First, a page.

Moreover, the pursuit of economic security in competition with other States causes overall soil erosion, biodiversity impacts, and climate change. On the other hand, mitigating or adapting to environmental change causes a national economic crisis. As a result, if these conditions are not effectively managed, national security policies and measures may become ineffective or even counterproductive.

II. National versus Transnational Security

National security strategies have recognised that without regional and international security, it is extremely difficult for any State to provide security to its citizens. This is well illustrated by the publication of the national security strategy of Sweden in 2017. Furthermore, more security measures, combating epidemics and infectious diseases, combating terrorism, extremism, organised crime, and drug trafficking, ensuring reliable food supply, energy security, dealing with climate change, implementing peace and development measures, and related activities are discussed in more depth in this scope.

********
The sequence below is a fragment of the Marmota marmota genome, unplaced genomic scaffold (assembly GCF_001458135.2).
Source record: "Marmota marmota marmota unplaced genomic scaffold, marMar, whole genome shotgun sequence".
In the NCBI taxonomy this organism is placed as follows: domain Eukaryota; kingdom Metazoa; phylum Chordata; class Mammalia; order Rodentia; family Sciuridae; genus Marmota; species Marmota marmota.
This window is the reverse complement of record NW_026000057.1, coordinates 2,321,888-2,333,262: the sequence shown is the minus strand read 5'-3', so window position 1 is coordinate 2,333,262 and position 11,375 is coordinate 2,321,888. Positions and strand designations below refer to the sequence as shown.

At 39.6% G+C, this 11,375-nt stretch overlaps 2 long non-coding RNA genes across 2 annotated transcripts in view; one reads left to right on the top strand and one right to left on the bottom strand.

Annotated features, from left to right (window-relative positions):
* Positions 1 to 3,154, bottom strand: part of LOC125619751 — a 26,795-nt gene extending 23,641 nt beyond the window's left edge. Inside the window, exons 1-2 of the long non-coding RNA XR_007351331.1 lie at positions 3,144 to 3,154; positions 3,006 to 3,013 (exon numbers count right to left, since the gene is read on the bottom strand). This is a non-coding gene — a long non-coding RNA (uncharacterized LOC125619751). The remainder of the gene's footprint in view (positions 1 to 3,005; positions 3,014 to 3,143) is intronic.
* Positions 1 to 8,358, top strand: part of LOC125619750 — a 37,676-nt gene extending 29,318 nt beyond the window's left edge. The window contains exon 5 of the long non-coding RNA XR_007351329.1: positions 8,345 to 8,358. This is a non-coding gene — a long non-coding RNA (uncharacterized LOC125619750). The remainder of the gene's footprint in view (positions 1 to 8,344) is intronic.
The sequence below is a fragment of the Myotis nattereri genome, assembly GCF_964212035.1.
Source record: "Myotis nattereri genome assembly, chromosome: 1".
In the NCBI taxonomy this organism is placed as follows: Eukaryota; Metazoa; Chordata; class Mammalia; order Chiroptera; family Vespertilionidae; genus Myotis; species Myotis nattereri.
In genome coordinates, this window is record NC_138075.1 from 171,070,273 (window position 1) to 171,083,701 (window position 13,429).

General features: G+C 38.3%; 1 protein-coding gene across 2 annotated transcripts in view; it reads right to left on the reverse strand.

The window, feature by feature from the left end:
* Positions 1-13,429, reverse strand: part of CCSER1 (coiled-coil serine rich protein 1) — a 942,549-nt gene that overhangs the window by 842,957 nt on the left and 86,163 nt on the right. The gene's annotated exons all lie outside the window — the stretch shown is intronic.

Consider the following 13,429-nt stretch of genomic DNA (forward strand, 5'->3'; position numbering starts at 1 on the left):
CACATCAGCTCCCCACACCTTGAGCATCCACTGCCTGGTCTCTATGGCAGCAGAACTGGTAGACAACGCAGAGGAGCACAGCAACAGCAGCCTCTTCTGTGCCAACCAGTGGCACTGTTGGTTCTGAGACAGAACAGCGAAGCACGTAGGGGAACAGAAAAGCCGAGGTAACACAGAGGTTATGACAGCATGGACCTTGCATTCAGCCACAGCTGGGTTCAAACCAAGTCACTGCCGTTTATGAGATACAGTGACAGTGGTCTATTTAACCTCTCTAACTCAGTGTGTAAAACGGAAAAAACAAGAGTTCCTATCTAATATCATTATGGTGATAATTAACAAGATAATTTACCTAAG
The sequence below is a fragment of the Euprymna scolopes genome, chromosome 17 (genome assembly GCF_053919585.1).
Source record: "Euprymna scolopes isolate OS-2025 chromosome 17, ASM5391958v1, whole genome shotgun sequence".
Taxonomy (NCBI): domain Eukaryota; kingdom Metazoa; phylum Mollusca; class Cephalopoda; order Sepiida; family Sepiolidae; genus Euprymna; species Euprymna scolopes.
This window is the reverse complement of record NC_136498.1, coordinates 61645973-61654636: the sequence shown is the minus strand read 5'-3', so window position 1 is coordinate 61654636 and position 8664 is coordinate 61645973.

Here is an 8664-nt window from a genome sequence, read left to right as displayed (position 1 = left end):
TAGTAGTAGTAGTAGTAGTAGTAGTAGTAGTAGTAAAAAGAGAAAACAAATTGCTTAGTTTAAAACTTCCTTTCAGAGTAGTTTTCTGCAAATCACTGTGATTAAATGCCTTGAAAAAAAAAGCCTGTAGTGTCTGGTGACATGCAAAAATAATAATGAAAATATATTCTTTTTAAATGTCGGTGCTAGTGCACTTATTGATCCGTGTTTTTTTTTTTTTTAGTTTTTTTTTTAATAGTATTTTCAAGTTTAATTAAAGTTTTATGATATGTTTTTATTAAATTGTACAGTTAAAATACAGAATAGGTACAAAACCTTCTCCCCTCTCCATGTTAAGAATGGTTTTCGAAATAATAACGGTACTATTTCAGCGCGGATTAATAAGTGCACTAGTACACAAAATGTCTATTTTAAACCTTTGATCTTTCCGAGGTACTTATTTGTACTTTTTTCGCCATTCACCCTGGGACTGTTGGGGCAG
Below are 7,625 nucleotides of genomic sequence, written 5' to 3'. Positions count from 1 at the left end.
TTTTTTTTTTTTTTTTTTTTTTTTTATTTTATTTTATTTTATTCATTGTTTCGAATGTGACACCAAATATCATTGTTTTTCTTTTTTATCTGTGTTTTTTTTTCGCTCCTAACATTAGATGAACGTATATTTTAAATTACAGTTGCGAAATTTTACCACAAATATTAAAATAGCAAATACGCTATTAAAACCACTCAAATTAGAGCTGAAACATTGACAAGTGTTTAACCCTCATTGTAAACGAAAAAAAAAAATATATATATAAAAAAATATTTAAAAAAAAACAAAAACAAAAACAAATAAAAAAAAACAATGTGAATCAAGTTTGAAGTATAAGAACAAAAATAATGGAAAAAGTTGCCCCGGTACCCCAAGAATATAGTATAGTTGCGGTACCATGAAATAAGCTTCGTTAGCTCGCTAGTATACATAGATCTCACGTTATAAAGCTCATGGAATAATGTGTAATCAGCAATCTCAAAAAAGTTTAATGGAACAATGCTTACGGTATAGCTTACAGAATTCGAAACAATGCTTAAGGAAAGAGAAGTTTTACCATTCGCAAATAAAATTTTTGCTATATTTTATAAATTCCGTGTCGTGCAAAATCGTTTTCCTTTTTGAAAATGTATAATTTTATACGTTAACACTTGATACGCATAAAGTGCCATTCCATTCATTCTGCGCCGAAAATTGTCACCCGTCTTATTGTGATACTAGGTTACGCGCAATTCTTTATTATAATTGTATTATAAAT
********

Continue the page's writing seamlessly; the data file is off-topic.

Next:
III. Impact on Civil Liberties and Human Rights

Indeed, national security approaches have more complex implications for human rights and civil liberties. For example, military personnel’s influence on civilians’ rights and liberties, the use of the Armed Forces and Police Forces to control public behaviour, the surveillance of people in cyberspace, including surveillance, military recruitment, and recruitment practices, will undoubtedly demand impacts on civilians and civilian infrastructure. However, there are also opportunities to safeguard national security, good governance, and the rule of law. Invoking false pretences to suppress opposing political and social views is bound to endanger national security.